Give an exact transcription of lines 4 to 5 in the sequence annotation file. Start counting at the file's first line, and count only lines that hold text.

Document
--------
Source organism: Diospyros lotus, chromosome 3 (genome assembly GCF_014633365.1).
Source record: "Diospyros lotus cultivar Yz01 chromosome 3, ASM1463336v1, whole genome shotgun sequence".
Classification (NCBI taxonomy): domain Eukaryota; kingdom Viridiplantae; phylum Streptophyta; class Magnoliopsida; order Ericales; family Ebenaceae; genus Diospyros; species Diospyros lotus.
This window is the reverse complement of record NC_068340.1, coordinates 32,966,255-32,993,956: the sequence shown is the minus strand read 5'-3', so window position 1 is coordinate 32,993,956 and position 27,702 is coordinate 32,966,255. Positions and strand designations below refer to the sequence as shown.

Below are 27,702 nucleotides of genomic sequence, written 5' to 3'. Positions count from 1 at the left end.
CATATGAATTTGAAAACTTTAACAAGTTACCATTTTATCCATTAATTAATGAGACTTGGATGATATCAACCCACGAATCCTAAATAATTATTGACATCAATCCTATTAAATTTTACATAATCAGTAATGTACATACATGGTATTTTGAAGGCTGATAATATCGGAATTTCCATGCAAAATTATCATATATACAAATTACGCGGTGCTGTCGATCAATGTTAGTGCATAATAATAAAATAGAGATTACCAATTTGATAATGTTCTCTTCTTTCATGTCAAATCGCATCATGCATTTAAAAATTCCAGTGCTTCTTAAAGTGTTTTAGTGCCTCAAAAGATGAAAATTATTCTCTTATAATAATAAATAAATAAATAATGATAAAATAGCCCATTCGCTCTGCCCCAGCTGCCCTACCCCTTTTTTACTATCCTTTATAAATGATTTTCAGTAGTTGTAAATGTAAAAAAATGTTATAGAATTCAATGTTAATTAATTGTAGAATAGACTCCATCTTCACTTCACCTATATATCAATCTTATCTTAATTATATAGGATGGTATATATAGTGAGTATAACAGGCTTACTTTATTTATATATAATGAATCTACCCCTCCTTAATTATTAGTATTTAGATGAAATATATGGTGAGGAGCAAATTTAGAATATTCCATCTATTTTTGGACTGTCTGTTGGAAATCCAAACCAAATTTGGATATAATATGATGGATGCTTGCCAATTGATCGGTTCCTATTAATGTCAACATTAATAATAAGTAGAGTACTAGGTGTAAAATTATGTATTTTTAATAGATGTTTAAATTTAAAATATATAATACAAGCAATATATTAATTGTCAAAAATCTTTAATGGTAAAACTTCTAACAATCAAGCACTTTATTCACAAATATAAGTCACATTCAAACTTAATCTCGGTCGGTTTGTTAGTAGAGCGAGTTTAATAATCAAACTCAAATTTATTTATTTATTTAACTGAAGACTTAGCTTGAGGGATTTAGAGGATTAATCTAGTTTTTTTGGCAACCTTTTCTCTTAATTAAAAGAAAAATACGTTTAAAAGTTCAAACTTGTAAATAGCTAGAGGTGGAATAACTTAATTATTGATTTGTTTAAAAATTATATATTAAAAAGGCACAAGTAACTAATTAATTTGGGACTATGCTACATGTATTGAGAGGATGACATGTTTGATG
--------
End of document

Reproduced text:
This window is the reverse complement of record NC_068340.1, coordinates 32,966,255-32,993,956: the sequence shown is the minus strand read 5'-3', so window position 1 is coordinate 32,993,956 and position 27,702 is coordinate 32,966,255. Positions and strand designations below refer to the sequence as shown.

Below are 27,702 nucleotides of genomic sequence, written 5' to 3'. Positions count from 1 at the left end.